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Jill Connelly/The Globe and Mail

Last year, Vancouverite Jason Trotzuk, the founder and creative director of Canadian jeans brand Fidelity Denim, set out to rent a house in Los Angeles. It took eights months of searching before he landed a place, situated on an acre-sized lot in Laurel Canyon, that couldn't be better suited to a fashion designer inspired by rock 'n' roll: It's where the Smashing Pumpkins recorded their 2007 album Zeitgeist and where Stevie Nicks once lived with Mick Fleetwood. (George Harrison lived in the house next door.) The home's original owner, the late Western-wear designer Amy Hoban, began renting the place furnished in the 1970s to visiting actors and musicians attracted by the proximity to clubs on the Sunset Strip. At first, Trotzuk, who shares the house with his wife, Katina, and their two young children, wasn't sure he liked Hoban's buckaroo-inspired decor. But since moving in last year, using the home to launch the first U.S. subsidiary of his Vancouver-based company, he has warmed to its charm, leaving the interior untouched, save for the collection of guitars he added to the living room. "It's a combination of old Hollywood and rock 'n' roll," says Trotzuk of the living room, his favourite in the house. "It's also got the best view. When I look out the window I see a pool and palm trees."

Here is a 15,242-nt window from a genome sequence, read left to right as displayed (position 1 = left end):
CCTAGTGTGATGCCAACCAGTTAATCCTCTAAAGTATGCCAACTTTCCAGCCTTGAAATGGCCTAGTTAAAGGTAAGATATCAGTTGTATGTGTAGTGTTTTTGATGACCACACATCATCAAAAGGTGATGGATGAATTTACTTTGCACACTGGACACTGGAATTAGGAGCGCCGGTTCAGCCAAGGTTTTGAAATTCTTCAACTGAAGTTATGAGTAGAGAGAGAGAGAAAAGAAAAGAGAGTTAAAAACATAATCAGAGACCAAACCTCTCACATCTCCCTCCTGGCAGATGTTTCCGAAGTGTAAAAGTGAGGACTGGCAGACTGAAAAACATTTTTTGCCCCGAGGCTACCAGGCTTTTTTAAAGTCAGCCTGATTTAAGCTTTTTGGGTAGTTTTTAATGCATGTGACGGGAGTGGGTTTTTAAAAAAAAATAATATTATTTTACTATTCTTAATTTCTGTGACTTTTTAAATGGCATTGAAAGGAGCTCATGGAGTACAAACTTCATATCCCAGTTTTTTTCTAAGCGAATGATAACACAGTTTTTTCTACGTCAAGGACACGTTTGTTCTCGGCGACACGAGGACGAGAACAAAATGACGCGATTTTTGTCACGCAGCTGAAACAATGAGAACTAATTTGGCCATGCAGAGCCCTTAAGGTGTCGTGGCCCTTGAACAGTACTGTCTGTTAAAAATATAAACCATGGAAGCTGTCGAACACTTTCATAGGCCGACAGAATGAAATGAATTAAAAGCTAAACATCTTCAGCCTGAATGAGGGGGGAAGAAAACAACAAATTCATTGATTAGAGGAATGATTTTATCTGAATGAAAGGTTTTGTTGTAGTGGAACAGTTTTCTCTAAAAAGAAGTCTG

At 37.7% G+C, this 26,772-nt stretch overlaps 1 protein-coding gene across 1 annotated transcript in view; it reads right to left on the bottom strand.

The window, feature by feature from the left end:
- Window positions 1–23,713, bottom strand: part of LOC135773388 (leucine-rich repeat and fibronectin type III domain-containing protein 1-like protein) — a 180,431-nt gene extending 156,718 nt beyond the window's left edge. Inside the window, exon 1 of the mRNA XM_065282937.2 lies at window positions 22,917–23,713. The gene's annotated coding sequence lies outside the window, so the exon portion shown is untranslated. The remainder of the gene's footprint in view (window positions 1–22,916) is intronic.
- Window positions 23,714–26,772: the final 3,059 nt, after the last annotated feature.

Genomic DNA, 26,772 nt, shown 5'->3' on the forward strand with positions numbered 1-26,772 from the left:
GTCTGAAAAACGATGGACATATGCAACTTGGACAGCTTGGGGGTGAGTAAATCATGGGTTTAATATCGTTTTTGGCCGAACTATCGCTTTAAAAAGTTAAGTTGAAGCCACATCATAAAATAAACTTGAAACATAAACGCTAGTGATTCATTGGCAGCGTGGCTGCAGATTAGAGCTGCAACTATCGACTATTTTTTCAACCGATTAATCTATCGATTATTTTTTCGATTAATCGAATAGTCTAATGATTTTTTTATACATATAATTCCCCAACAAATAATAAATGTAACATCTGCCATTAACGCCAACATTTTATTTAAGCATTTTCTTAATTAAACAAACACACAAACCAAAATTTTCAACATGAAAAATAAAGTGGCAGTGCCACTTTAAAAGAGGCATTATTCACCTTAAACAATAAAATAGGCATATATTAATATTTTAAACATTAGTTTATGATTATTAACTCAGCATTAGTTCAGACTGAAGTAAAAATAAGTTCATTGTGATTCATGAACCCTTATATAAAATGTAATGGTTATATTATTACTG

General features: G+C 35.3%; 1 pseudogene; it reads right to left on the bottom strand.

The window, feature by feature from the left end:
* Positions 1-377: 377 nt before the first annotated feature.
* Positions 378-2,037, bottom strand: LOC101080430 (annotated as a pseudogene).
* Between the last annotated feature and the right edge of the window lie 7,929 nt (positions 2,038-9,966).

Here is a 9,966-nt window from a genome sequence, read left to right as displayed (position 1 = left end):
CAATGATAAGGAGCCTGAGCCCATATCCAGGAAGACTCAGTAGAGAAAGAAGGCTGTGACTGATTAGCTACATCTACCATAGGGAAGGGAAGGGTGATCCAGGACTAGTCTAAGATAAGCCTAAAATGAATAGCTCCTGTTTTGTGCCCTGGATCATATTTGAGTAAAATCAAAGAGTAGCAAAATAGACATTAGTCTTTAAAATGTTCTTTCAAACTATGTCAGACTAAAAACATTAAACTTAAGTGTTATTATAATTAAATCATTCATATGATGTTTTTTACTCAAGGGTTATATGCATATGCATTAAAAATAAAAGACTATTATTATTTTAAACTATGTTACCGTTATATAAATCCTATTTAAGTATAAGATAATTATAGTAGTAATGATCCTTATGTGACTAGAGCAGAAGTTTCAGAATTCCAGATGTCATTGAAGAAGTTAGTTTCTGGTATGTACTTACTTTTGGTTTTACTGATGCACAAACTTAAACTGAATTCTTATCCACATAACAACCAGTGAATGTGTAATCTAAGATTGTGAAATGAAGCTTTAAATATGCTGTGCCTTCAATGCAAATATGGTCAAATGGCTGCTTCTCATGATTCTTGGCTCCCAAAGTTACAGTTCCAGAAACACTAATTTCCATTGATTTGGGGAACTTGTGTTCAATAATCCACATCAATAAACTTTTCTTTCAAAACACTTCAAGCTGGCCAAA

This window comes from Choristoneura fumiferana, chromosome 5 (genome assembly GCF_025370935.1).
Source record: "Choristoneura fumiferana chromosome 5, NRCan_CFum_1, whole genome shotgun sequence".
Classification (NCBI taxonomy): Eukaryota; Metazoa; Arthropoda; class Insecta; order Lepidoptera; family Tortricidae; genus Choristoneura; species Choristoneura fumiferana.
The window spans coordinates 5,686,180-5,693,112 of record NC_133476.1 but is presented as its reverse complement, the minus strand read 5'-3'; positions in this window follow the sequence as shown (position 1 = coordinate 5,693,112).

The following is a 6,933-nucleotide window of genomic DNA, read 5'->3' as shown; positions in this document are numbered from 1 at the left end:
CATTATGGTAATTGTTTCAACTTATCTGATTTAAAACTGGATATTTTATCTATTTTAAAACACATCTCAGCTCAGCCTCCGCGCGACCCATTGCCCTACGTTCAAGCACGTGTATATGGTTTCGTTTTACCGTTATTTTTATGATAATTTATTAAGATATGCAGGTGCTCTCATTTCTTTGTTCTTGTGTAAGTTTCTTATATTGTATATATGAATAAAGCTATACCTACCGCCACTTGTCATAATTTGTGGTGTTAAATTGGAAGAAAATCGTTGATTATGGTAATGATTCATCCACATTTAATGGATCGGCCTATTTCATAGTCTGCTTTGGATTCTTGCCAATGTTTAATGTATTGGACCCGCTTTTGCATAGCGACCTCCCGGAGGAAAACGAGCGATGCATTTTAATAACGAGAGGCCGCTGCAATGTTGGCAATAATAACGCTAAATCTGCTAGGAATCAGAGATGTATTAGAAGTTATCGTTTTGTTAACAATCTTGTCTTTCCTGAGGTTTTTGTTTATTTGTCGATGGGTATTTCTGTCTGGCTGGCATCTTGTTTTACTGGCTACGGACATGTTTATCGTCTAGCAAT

The guitars

"One thing I love in particular about living in California is that this is where the Fender Stratocaster is from. Leo Fender [from Anaheim, Cali.] designed the model in 1954. I am a huge fan. I have up to 20 guitars, and most of them are Strats, but my favourite is a '58 Les Paul that I acquired 20 years ago. It's the best-sounding guitar in the world. In California, I play more often than usual. It's the weather. It's more conducive to playing than when I am [stuck] in my attic in Vancouver."

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The books

"They are all nostalgic, looking back at old Hollywood and rock 'n' roll style. I use them as references for designing jeans. If I'm going for a [retro] feel, I definitely consult them."

The photograph

"These are cowgirls and my understanding is that Amy Hoban is among them. She was an early supporter of the National Cowgirl Museum and Hall of Fame in Fort Worth, Tex. Her clothes, which she sold under her own label, appear in the books How the West Was Worn: A History of Western Wear and The Cowgirl Way: Hats off to America's Women of the West. I like this photograph because it is a black-andwhite that has been coloured by hand."

The chairs

"These are older than the Hills. They have their original legs and I keep having to fix the damn things. The chairs themselves are very comfortable. My son and daughter love them and won't sit anywhere else. The fabric is inspired by the American West."

The pillow

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"That Western print is actually shirt material that Amy used for one of her designs. I just love it because it's got that classic Wild West feel. Back in the day, before they had router machines, they had to handprint this type of material. You can see that here, as not everything lines up."

The couch

"It's made of old brushed twill. It's rustic and outdoorsy – it's like lying on a blanket. It has that rugged-wear feel that you might associate with a favourite pair of worn-in jeans."

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